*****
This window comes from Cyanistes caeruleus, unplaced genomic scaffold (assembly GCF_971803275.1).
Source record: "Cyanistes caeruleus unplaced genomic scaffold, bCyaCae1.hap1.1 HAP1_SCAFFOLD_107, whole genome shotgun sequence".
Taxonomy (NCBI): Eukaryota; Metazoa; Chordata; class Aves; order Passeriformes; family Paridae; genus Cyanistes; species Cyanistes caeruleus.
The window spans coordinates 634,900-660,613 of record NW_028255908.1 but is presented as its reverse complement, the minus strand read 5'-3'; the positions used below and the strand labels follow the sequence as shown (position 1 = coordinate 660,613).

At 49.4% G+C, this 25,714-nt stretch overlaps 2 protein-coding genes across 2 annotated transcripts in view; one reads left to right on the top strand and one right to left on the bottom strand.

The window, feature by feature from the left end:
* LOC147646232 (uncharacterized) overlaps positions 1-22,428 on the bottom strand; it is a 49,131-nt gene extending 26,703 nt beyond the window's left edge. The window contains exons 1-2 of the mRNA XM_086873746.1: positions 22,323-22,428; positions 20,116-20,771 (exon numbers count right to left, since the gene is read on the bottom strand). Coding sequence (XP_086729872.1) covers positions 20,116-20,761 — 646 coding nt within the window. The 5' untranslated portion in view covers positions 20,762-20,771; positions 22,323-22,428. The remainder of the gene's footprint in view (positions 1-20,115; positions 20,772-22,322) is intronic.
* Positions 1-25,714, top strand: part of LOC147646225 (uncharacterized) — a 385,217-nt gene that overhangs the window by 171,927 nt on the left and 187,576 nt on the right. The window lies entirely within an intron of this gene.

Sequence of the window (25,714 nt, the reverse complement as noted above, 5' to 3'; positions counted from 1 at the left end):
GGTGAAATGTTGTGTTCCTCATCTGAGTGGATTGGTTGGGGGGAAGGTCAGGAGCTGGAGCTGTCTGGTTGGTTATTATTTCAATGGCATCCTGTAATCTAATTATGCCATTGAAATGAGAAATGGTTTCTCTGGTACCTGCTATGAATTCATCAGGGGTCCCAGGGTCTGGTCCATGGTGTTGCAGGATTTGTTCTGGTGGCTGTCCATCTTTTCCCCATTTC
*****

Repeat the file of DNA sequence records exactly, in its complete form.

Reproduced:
This window comes from Cyanistes caeruleus, unplaced genomic scaffold (assembly GCF_971803275.1).
Source record: "Cyanistes caeruleus unplaced genomic scaffold, bCyaCae1.hap1.1 HAP1_SCAFFOLD_107, whole genome shotgun sequence".
Taxonomy (NCBI): Eukaryota; Metazoa; Chordata; class Aves; order Passeriformes; family Paridae; genus Cyanistes; species Cyanistes caeruleus.
The window spans coordinates 634,900-660,613 of record NW_028255908.1 but is presented as its reverse complement, the minus strand read 5'-3'; the positions used below and the strand labels follow the sequence as shown (position 1 = coordinate 660,613).

At 49.4% G+C, this 25,714-nt stretch overlaps 2 protein-coding genes across 2 annotated transcripts in view; one reads left to right on the top strand and one right to left on the bottom strand.

The window, feature by feature from the left end:
* LOC147646232 (uncharacterized) overlaps positions 1-22,428 on the bottom strand; it is a 49,131-nt gene extending 26,703 nt beyond the window's left edge. The window contains exons 1-2 of the mRNA XM_086873746.1: positions 22,323-22,428; positions 20,116-20,771 (exon numbers count right to left, since the gene is read on the bottom strand). Coding sequence (XP_086729872.1) covers positions 20,116-20,761 — 646 coding nt within the window. The 5' untranslated portion in view covers positions 20,762-20,771; positions 22,323-22,428. The remainder of the gene's footprint in view (positions 1-20,115; positions 20,772-22,322) is intronic.
* Positions 1-25,714, top strand: part of LOC147646225 (uncharacterized) — a 385,217-nt gene that overhangs the window by 171,927 nt on the left and 187,576 nt on the right. The window lies entirely within an intron of this gene.

Sequence of the window (25,714 nt, the reverse complement as noted above, 5' to 3'; positions counted from 1 at the left end):
GGTGAAATGTTGTGTTCCTCATCTGAGTGGATTGGTTGGGGGGAAGGTCAGGAGCTGGAGCTGTCTGGTTGGTTATTATTTCAATGGCATCCTGTAATCTAATTATGCCATTGAAATGAGAAATGGTTTCTCTGGTACCTGCTATGAATTCATCAGGGGTCCCAGGGTCTGGTCCATGGTGTTGCAGGATTTGTTCTGGTGGCTGTCCATCTTTTCCCCATTTC